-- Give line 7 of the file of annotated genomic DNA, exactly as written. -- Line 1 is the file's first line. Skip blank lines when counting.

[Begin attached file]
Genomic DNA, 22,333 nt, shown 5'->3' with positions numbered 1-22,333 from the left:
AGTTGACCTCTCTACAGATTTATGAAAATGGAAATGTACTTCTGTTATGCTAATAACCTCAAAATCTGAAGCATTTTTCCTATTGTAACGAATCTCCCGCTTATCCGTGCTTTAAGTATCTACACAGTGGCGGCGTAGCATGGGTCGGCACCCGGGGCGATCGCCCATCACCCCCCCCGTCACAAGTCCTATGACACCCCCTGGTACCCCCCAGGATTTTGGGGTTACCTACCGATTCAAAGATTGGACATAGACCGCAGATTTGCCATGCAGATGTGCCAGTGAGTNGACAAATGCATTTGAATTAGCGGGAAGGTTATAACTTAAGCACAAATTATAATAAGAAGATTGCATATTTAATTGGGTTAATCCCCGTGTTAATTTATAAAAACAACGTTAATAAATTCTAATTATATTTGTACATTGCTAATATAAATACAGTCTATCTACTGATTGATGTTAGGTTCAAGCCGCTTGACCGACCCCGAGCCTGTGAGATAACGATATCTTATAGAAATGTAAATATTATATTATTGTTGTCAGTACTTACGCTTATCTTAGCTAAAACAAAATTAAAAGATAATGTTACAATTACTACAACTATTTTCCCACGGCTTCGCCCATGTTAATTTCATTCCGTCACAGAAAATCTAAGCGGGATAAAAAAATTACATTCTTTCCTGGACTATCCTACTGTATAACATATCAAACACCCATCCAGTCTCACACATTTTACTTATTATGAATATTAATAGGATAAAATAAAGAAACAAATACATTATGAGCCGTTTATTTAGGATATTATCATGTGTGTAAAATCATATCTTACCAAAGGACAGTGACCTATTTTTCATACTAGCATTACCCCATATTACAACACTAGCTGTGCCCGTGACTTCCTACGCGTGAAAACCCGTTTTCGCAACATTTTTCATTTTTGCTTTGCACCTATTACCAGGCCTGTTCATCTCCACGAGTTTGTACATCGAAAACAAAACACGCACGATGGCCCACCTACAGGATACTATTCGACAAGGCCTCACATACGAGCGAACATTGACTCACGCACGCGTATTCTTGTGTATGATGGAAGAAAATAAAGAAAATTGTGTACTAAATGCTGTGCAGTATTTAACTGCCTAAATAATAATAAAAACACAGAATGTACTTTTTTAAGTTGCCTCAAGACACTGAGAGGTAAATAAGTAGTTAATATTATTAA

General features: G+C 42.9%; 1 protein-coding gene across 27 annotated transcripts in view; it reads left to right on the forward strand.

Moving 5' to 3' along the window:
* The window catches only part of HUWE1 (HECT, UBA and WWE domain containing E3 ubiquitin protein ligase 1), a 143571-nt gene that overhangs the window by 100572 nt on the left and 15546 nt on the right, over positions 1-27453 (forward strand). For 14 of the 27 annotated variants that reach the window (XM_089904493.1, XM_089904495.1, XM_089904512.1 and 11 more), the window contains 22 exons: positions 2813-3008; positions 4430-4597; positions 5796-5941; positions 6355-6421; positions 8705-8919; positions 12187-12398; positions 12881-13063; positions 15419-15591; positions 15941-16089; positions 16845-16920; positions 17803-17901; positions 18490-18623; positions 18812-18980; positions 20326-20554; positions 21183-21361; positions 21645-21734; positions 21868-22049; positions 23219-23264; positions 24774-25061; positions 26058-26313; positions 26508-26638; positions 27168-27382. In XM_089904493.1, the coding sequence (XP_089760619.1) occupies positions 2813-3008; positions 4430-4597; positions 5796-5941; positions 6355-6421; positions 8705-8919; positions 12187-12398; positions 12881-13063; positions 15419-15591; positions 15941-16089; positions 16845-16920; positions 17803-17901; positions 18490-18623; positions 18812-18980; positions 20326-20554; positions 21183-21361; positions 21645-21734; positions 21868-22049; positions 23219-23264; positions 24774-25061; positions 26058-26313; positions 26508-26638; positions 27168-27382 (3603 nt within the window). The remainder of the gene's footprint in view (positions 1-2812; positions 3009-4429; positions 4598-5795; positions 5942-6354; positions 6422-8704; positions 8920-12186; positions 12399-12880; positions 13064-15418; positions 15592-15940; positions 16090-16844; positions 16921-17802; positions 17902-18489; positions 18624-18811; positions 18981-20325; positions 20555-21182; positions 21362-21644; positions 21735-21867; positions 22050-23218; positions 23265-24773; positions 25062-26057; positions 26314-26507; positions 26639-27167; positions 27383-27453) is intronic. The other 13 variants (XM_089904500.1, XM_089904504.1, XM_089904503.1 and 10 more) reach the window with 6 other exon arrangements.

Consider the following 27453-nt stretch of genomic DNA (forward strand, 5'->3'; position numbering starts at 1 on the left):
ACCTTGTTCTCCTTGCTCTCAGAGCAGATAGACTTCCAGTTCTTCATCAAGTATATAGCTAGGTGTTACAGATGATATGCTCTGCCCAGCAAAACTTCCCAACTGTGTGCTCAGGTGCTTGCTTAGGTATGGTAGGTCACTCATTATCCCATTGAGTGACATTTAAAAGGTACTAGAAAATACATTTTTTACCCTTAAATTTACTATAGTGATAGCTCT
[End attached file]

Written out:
ACCTTGTTCTCCTTGCTCTCAGAGCAGATAGACTTCCAGTTCTTCATCAAGTATATAGCTAGGTGTTACAGATGATATGCTCTGCCCAGCAAAACTTCCCAACTGTGTGCTCAGGTGCTTGCTTAGGTATGGTAGGTCACTCATTATCCCATTGAGTGACATTTAAAAGGTACTAGAAAATACATTTTTTACCCTTAAATTTACTATAGTGATAGCTCT